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Netflix Brings Back DVD-Only Sign-Up Option

February 17, 2012

In a move sure to confuse a group of customers already war-weary from a raft of changes over the last few months, Netflix has announced that it will once again allow subscribers to sign up for a DVD-only plan.

But wait, I've been getting DVDs all along, you say. What's new here? For those who have had Netflix for years, the recent sign-up process only let you sign up for Netflix's Watch Instantly streaming service. After you were set up with streaming, you could opt to add DVD deliveries and drop the streaming, but there was no direct way to just sign up for DVDs. Until now.

The new plan will include over 100,000 regular DVDs for $7.99 a month, as well as Blu-Ray titles for an extra $2, and comes with a one-month free trial for eligible customers.

This new announcement will probably only remind many of the brief, and unsuccessful experiment called Qwikster, during which Netflix tried to separate its DVD offerings from its more popular streaming video subscription plan, only to reverse that decision after customer complaints. Shortly after that debacle, Netflix revealed that it had lost about 800,000 subscribers.

According to a Jan. 25 letter to shareholders, Netflix DVD members declined to 11.2 million in the fourth quarter. As Netflix continues to bulk up its streaming options, however, the company expects that to continue, projecting a loss of about 1.5 million DVD customers this quarter.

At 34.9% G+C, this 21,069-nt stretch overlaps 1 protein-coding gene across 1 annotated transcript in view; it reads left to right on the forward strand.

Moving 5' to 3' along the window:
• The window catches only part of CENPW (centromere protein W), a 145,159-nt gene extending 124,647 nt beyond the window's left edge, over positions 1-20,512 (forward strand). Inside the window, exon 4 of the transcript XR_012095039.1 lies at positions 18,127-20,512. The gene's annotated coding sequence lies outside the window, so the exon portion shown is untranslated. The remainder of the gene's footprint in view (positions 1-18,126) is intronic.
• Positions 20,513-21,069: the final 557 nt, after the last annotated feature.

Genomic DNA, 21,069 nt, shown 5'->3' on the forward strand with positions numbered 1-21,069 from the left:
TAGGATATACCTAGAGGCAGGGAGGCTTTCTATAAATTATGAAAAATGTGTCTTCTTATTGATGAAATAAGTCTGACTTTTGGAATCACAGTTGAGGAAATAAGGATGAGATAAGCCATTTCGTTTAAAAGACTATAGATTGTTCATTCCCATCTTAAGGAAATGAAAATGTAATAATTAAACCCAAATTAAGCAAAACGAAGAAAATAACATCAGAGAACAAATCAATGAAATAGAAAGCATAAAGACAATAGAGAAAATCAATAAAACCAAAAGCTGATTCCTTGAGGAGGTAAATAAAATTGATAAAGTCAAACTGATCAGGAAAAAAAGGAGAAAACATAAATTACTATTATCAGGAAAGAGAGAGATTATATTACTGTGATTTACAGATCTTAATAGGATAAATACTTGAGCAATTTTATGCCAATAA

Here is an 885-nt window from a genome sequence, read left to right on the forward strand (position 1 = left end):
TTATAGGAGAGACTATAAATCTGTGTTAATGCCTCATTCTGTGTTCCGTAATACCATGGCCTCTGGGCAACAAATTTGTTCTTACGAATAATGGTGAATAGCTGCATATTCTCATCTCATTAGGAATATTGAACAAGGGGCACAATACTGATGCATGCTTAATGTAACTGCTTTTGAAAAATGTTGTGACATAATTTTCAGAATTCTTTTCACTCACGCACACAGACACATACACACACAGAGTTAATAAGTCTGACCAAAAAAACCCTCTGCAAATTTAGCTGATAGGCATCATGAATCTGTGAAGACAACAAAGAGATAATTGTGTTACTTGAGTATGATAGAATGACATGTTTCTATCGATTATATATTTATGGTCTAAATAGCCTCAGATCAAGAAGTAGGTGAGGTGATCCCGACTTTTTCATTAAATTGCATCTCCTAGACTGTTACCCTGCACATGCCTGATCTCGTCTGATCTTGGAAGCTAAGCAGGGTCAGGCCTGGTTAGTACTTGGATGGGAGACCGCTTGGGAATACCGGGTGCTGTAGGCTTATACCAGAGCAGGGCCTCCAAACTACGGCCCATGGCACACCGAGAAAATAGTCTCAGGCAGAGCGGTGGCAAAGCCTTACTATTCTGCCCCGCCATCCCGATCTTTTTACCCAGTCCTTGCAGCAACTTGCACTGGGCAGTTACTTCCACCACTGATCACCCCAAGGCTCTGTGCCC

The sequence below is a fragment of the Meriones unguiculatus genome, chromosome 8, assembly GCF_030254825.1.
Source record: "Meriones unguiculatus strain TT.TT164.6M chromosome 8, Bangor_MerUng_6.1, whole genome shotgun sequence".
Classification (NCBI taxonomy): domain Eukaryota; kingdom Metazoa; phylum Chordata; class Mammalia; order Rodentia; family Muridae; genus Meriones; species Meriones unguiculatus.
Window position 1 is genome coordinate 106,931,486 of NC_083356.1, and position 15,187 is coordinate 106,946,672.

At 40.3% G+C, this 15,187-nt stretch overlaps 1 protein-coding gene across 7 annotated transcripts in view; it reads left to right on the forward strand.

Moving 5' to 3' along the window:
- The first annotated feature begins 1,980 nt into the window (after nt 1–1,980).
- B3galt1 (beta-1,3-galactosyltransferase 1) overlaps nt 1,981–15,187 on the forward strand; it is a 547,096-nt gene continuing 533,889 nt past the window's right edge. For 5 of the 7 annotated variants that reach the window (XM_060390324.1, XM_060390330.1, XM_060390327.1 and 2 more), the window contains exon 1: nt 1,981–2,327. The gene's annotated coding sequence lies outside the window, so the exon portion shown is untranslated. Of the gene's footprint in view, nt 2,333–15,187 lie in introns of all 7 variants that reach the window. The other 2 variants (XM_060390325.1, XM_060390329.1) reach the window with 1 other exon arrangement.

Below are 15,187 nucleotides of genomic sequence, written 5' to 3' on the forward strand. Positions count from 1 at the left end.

Despite the subscription plan tumult, that January earnings report revealed that Netflix's total revenue was $875.6 million, up from $821.8 million the quarter before.

While a good number of customers are still hooked on the company's DVD offerings, meanwhile, Netflix is also experimenting with its own original series.

The much anticipated Lilyhammer, about the life of a gangster in exile in Norway, launched earlier this month to mostly positive reviews. Also in the works are original shows including House of Cards starring Kevin Spacey, Hemlock Grove, a horror series from the director of Hostel, and Orange Is the New Black, about life in a women's prison from the creator of the hit show Weeds, according to Bloomberg.




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